Ultrarelativistic heavy-ion collisions: The physics of the Quark-Gluon Plasma
Module version of SS 2018
There are historic module descriptions of this module. A module description is valid until replaced by a newer one.
Whether the module’s courses are offered during a specific semester is listed in the section Courses, Learning and Teaching Methods and Literature below.
|available module versions|
|SS 2019||SS 2018||WS 2017/8||WS 2013/4|
PH2190 is a semester module in English or German language at Master’s level which is offered every semester.
This Module is included in the following catalogues within the study programs in physics.
- Specific catalogue of special courses for nuclear, particle, and astrophysics
- Complementary catalogue of special courses for condensed matter physics
- Complementary catalogue of special courses for Biophysics
- Complementary catalogue of special courses for Applied and Engineering Physics
If not stated otherwise for export to a non-physics program the student workload is given in the following table.
|Total workload||Contact hours||Credits (ECTS)|
|150 h||40 h||5 CP|
Responsible coordinator of the module PH2190 in the version of SS 2018 was Laura Fabbietti.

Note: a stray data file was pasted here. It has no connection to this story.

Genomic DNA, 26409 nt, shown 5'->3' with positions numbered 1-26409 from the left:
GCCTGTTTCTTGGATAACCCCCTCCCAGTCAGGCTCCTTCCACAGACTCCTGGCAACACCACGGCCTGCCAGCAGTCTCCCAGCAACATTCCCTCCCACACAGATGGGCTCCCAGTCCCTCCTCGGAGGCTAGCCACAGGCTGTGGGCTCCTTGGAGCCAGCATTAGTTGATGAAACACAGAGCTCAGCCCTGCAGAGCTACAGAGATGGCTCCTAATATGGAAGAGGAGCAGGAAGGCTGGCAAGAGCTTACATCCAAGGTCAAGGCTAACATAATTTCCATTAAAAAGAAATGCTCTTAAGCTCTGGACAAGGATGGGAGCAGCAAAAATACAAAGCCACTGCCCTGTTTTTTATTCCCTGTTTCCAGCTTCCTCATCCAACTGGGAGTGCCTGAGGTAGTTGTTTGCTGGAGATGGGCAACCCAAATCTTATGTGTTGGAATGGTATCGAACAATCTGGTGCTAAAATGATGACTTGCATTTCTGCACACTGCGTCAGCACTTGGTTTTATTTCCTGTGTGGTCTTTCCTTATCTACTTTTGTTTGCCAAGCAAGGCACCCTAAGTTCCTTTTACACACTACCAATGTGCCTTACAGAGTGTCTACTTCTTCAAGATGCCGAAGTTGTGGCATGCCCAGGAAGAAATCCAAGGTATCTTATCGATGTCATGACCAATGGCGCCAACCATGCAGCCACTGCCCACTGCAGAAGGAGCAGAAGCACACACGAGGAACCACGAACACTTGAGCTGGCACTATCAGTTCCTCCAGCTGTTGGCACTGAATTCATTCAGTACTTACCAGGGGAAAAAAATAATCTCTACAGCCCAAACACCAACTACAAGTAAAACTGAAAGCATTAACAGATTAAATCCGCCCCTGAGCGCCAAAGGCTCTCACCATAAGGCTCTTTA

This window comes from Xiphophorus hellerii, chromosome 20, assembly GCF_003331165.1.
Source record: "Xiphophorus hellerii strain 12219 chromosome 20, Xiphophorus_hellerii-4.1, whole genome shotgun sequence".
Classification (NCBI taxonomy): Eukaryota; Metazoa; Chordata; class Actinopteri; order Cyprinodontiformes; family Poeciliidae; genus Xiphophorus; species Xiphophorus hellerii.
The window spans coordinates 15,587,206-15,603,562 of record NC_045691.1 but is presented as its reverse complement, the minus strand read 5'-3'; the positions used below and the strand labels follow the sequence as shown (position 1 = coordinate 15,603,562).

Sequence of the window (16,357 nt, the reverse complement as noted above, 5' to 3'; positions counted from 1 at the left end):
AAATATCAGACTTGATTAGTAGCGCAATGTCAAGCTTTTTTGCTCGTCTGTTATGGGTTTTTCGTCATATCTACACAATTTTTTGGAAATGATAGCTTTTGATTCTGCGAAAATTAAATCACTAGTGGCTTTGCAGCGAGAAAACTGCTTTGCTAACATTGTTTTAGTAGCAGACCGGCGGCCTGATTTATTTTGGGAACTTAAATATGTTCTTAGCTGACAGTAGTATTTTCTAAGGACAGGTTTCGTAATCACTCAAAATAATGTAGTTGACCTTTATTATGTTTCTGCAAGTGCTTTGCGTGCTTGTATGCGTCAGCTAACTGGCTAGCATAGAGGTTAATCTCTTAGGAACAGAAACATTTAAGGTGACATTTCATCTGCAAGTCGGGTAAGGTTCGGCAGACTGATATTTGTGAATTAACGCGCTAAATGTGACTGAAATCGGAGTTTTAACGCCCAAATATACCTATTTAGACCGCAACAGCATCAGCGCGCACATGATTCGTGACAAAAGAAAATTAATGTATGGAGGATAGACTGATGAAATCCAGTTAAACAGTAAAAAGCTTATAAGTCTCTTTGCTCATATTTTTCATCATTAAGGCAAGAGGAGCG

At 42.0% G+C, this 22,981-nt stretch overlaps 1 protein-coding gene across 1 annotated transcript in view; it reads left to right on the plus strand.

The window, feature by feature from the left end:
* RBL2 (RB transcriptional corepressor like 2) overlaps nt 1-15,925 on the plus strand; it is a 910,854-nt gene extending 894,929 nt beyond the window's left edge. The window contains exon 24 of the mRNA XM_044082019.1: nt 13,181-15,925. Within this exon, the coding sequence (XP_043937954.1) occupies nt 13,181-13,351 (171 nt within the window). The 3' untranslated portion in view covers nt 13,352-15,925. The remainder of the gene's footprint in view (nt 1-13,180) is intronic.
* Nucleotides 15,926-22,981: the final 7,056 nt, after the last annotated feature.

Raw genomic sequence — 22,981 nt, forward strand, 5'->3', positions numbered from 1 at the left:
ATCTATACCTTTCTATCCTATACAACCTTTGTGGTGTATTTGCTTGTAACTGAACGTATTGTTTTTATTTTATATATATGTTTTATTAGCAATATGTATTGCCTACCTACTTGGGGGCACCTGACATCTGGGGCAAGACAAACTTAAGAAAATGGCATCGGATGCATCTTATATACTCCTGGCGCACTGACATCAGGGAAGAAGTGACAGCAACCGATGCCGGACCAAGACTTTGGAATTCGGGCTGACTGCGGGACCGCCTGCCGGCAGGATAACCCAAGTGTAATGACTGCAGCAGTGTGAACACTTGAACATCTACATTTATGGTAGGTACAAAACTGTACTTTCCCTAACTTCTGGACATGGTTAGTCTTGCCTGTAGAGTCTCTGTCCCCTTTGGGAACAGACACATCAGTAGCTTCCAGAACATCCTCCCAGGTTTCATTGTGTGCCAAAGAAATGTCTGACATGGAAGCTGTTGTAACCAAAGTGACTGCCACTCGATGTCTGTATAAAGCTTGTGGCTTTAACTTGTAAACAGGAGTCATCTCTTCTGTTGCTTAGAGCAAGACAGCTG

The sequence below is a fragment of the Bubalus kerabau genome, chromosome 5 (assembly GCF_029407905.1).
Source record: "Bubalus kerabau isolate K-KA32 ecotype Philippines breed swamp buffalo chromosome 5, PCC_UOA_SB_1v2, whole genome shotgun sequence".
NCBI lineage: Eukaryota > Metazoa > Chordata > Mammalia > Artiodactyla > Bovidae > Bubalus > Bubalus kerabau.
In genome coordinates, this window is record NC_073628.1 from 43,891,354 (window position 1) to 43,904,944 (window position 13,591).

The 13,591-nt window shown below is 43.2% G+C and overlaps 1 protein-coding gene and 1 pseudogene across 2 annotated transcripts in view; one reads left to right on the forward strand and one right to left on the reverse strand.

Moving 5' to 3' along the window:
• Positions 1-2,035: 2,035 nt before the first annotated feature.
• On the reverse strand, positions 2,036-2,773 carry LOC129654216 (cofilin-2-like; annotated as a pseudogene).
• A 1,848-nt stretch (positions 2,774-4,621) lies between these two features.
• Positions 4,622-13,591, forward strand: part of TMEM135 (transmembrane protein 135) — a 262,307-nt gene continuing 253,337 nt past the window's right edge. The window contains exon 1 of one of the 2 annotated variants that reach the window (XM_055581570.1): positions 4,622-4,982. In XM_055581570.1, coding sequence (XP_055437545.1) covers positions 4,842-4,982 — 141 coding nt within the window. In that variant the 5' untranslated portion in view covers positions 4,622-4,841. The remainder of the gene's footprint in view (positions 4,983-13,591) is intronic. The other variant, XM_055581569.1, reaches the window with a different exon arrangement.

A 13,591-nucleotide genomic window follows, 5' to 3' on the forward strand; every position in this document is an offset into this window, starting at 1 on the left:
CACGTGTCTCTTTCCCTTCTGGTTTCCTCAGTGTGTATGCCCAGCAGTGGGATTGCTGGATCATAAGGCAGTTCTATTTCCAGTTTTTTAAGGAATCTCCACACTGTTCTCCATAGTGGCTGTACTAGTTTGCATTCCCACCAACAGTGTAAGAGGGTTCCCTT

Content, Learning Outcome and Preconditions
- Kinematic variables
- Parton model
- Confinement and asymptotic freedom
- Chiral symmetry
3. NN and AA collisions
- Parton distribution functions
- Bjorken model
- Glauber model
4. Thermodynamics of the QGP
- MIT bag model
- Lattice QCD
- QCD phase diagram
5. Evolution of the QGP
- Energy density
- Radial flow
- Harmonic flow
6. Accelerators & Experiments
- SPS, RHIC, LHC
- e.g. NA50/60, PHENIX, CMS, ALICE
7. Hard Scattering
- Jets & jet quenching
8. Quarkonia and open heavy flavour
- Sequential melting
- Heavy quark energy loss
9. Thermal photons and dileptons
- QGP temperature
- Rho spectral function (chiral symmetry)
Courses, Learning and Teaching Methods and Literature
Courses and Schedule
|VO||2||Ultrarelativistic heavy-ion collisions: The physics of the Quark-Gluon Plasma||
Assistants: Dahms, T.
Mon, 12:00–14:00, PH II 127
Learning and Teaching Methods
Description of exams and course work
In an oral exam the learning outcome is tested using comprehension questions and sample problems. Furthermore each student presents a seminar talk on one of the modules topics. The module grade is obtained equally from oral exam and talk.
The exam may be repeated at the end of the semester.